Signing a key (meaning)

takethebus at takethebus at
Fri Apr 8 01:33:37 CEST 2011

Thanks everybody for all the answers. 
The reason I asked this quetion is that I wonder how I can check whether the email address in the ID realy belongs to the keyowner. 

Let's say I've been knowing Peter Hansen for quite some time, but I don't know his email address. Now he tells me it's funny1982 at and sends me his public key with the ID "Peter Hansen funny1982 at". I'd like to sign that key after having made a fingerprint check with him on the phone. How can I make sure it's not someone elses address he illegaly has access to? 

The only possible answer is to wait a year or something and have email contact with him and see whether nothing suspicious happens. If nothing suspicious happens, I'd believe it's really his address. 

But I don't want to wait a year with signing and why is it of importance to check whether it's really his address at all? 

If the address belongs to Anna, and Marie sends an encrypted messages to funny1982 at intented only for Peter to read, Anna will not be able to read the message. If Marie intends to send a message to Anna, she will not use the key, because it's "Peter Hansen" written in the ID. She will just ignore my signature. 

In one of the relpies I got, Kevin said there might be a problem: 

>Marie wants to send Anna a message. Marie uses an email program, with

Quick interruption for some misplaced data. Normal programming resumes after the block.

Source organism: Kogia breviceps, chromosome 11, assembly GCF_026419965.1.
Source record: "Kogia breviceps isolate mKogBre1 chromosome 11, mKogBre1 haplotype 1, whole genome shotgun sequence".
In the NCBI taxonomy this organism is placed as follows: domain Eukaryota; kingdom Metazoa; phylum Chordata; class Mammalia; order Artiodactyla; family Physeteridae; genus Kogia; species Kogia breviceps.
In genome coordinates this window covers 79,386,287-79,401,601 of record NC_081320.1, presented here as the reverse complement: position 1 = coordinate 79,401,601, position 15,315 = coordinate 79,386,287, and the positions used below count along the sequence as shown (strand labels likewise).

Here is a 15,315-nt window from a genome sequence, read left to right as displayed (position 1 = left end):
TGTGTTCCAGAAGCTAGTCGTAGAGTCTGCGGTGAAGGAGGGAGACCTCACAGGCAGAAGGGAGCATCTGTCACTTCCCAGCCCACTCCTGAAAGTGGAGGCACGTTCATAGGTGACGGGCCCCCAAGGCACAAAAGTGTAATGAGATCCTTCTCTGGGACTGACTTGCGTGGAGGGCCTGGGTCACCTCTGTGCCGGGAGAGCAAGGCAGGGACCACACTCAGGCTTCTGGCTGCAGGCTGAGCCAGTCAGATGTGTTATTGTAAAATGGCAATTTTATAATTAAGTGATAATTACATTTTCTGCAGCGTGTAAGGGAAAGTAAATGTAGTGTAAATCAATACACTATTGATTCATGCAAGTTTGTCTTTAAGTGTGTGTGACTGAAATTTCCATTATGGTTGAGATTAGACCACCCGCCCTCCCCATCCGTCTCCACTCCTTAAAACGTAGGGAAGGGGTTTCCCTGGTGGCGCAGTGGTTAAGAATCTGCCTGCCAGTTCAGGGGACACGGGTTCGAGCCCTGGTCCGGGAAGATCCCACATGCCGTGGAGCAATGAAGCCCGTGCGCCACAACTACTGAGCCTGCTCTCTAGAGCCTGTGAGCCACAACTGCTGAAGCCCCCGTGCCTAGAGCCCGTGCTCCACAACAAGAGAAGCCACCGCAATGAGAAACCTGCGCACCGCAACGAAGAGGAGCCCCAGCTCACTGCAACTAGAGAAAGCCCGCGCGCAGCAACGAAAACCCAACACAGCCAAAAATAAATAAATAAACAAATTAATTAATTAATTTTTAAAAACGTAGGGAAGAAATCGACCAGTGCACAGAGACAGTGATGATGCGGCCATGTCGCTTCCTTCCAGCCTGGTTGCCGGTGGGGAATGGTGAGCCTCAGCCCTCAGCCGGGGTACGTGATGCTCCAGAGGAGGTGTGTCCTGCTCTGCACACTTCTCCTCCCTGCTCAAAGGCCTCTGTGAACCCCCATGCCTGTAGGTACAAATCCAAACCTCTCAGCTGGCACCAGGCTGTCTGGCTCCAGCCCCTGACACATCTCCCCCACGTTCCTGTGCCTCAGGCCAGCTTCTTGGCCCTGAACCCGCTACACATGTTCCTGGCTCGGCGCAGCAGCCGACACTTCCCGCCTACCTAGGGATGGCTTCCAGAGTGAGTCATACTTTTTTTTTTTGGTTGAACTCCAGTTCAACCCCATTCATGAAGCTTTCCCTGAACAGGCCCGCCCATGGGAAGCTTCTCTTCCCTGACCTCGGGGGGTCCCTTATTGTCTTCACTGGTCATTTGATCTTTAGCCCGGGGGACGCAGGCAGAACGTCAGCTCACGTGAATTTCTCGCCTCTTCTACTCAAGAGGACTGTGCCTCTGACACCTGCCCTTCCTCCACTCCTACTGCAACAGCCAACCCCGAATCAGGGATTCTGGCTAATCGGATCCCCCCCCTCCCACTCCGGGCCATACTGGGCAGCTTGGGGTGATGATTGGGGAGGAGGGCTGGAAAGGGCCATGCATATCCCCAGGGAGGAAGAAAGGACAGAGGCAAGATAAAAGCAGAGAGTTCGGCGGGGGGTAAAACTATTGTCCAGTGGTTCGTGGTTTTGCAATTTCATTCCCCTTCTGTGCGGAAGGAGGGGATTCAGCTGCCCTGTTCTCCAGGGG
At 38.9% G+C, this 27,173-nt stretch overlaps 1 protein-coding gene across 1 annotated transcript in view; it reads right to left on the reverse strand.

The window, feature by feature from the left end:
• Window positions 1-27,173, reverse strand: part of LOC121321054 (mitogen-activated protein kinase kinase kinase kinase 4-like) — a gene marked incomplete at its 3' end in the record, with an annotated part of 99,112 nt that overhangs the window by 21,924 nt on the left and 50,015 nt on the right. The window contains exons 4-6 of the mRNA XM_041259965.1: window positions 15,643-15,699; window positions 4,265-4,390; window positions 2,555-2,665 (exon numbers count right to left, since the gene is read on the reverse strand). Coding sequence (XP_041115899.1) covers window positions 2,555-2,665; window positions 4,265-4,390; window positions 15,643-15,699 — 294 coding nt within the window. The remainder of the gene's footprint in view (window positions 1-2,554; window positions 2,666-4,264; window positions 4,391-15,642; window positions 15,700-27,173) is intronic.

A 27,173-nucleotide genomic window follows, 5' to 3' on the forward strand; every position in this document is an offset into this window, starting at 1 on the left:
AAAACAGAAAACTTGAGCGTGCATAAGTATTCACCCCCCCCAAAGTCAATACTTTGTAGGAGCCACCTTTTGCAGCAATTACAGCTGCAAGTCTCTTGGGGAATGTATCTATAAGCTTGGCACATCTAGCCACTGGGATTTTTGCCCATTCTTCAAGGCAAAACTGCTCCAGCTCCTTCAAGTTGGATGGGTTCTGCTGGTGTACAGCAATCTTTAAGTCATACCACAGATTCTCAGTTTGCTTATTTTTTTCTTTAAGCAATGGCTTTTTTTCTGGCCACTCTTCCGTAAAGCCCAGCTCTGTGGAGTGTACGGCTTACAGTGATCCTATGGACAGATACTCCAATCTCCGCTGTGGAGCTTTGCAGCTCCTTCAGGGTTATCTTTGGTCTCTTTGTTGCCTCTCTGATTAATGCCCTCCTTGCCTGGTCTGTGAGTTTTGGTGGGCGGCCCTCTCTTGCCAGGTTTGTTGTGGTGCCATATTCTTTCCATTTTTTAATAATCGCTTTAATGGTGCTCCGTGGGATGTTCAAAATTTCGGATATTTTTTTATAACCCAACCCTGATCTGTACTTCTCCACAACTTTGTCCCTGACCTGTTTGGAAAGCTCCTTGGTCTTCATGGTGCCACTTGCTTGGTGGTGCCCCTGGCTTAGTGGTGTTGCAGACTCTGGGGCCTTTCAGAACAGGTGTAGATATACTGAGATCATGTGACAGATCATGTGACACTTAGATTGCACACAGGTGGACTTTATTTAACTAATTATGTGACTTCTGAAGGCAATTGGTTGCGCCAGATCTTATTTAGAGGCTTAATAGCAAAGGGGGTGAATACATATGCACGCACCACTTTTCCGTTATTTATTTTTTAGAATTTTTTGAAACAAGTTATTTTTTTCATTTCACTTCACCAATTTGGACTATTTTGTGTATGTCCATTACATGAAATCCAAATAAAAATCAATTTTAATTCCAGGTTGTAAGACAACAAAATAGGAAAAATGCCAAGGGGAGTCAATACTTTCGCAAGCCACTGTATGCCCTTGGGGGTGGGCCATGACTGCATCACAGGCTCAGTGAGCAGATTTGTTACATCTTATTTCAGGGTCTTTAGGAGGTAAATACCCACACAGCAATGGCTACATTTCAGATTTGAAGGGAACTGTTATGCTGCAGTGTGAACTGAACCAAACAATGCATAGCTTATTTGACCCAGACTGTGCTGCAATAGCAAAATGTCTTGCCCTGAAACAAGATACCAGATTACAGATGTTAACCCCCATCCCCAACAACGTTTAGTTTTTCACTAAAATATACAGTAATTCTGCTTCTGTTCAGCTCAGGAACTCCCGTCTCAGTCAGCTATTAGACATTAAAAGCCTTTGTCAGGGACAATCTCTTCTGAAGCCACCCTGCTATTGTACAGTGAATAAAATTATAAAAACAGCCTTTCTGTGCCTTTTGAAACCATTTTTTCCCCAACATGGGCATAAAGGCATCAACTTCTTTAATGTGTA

>GnuPG integration, which automatically selects an encryption key based
>on the email address entered into a composed message. Because you have
>signed the key which has User ID "Peter Hansen <anna at>", and
>depending on Marie's trust settings, the message may be encrypted and
>sent to that email address, with no further alerts. Peter reads the
>message intended for Anna.

>In the hypothetical case I present, it is perhaps Marie's fault for not
>being more diligent in examining the keys she uses, but I think it is
>plausible that a "normal user" might rely on software to automate a task
>like that, without paying close attention to what's really going on. 

In reality, Marie needs to download Anna's key from a server, if she really wants to send encrypted messages to Anna. Let's say she searches for funny1982 at Then the following list appears:

ID: "Anna Hoffman funny1982 at"
ID: "Peter Hansen funny1982 at" (signed by me). 

If she is aware of security issues, she'll only download "Anna Hoffman funny1982 at", so there will be no problems. I wonder what happens, if she has both keys on her computer. I bet the standard software described above will ask her which key to use. What do you think? 

Finally I don't see a practial way to really check the email address, so I think it's best if we are honest and say Marie is responsible for checking the name in the users ID before she uses/downloads it and the keyowner is responsible for putting an email address in the ID he has access to. 

What do you think?
Take care,

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